A Critical Pronouncing Dictionary and Expositor of the English Language--: To which are Prefixed, Principles of English Pronunciation-- Likewise, Rules to be Observed by the Natives of Scotland, Ireland, and London, for Avoiding Their Respective Peculiarities ; and Directions to Foreigners, for Acquiring a Knowledge of the Use of this Dictionary. The Whole Interspersed with Observations, Etymological, Critical, and Grammatical
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accent adopted affection alteration analogy animal appearance authority beginning Belonging body bring called cause close common compound consisting consonant containing contrary cover derived Dictionary diphthong direct distinct divided draw English equal exceptions express fall Fåte 73 followed force French frequently give given ground grow hand hard head heard hold Johnson join Kenrick kind language Latin less letter manner mark matter means measure ment mind nature ness nôt noun observed opinion original pass Perry person plant preceded preserve Principles produce pronounced pronunciation quantity reason Relating respect rule Scott seems sense separate sharp Sheridan short side sometimes sound syllable term termination thing tion unite verb vowel word writing written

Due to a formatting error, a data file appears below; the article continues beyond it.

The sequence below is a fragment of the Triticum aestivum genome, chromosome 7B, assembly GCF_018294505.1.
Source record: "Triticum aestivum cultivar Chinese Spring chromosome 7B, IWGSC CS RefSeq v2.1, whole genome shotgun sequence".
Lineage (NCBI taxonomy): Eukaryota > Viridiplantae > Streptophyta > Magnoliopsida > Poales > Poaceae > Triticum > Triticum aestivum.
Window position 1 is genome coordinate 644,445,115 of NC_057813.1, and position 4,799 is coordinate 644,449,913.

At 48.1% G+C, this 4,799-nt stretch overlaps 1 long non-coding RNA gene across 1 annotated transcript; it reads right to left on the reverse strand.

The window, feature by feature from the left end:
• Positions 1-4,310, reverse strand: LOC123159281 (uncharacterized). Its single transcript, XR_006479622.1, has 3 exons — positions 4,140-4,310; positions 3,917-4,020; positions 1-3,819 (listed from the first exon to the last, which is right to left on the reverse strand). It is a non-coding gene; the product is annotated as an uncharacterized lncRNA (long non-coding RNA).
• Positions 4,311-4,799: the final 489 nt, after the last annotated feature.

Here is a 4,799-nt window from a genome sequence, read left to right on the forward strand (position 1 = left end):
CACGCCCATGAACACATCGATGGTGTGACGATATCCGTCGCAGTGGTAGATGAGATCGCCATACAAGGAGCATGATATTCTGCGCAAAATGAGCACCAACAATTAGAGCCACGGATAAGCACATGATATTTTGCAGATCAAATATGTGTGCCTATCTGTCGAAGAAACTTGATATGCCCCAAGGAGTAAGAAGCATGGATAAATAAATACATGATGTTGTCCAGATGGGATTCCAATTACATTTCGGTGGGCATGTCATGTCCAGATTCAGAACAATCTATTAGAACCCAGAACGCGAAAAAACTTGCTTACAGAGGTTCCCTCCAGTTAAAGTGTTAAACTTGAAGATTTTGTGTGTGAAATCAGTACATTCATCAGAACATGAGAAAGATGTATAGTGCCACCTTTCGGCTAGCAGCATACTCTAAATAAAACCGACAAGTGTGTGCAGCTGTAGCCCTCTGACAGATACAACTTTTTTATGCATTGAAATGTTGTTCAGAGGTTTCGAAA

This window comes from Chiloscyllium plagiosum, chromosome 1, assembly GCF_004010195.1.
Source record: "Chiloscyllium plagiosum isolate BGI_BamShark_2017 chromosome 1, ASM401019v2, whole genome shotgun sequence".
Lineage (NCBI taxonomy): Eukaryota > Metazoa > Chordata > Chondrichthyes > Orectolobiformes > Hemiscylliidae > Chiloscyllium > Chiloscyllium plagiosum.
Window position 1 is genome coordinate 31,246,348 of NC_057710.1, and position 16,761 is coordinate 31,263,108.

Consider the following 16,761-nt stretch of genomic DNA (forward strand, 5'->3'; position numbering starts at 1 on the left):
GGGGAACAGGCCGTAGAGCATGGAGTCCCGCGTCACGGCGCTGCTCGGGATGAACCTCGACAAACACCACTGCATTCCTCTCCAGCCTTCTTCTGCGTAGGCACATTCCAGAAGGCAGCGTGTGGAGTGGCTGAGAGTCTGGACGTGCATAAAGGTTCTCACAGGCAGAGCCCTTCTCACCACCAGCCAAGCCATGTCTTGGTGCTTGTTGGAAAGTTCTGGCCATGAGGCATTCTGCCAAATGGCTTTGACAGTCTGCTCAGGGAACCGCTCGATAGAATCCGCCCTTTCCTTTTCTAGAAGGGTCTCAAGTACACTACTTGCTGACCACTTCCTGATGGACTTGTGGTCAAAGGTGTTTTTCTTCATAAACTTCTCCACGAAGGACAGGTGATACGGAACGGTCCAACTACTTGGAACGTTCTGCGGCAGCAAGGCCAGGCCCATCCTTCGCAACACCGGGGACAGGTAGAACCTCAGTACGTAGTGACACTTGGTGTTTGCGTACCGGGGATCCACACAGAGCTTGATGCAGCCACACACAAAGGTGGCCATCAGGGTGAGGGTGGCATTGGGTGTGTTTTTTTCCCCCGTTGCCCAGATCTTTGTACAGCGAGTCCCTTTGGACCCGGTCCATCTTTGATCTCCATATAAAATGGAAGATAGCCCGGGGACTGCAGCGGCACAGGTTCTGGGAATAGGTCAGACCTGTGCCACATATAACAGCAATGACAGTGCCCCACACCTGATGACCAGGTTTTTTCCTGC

Page 3 - Over thy decent shoulders drawn : Come, but keep thy wonted state, With even step, and musing gait, And looks commercing with the skies, Thy rapt soul sitting in thine eyes...
Page 5 - The rough r is formed by jarring the tip of the tongue against the roof of the mouth near the fore teeth: the smooth r is a vibration of the lower part of the tongue, near the root, against the inward region of the palate, near the entrance of the throat. This latter r is that which marks the pronunciation of England, and the former that of Ireland.
Page 108 - One straight body laid at right angles over another ; the ensign of the Christian religion ; a monument with a cross upon it to excite devotion, such as were anciently set in market-places...
Page 164 - The Ember days at the four Seasons, being the Wednesday, Friday, and Saturday after the first Sunday in Lent, the Feast of Pentecost, September 14, and December 13.
Page 112 - Circulation, pnwer of passing from hand to hand ; general reception ; fluency, readiness of utterance ; continuance, constant flow ; general esteem, the rate at which any thing is vulgarly valued; the papers stamped in the English colonies by authority, and passing for money.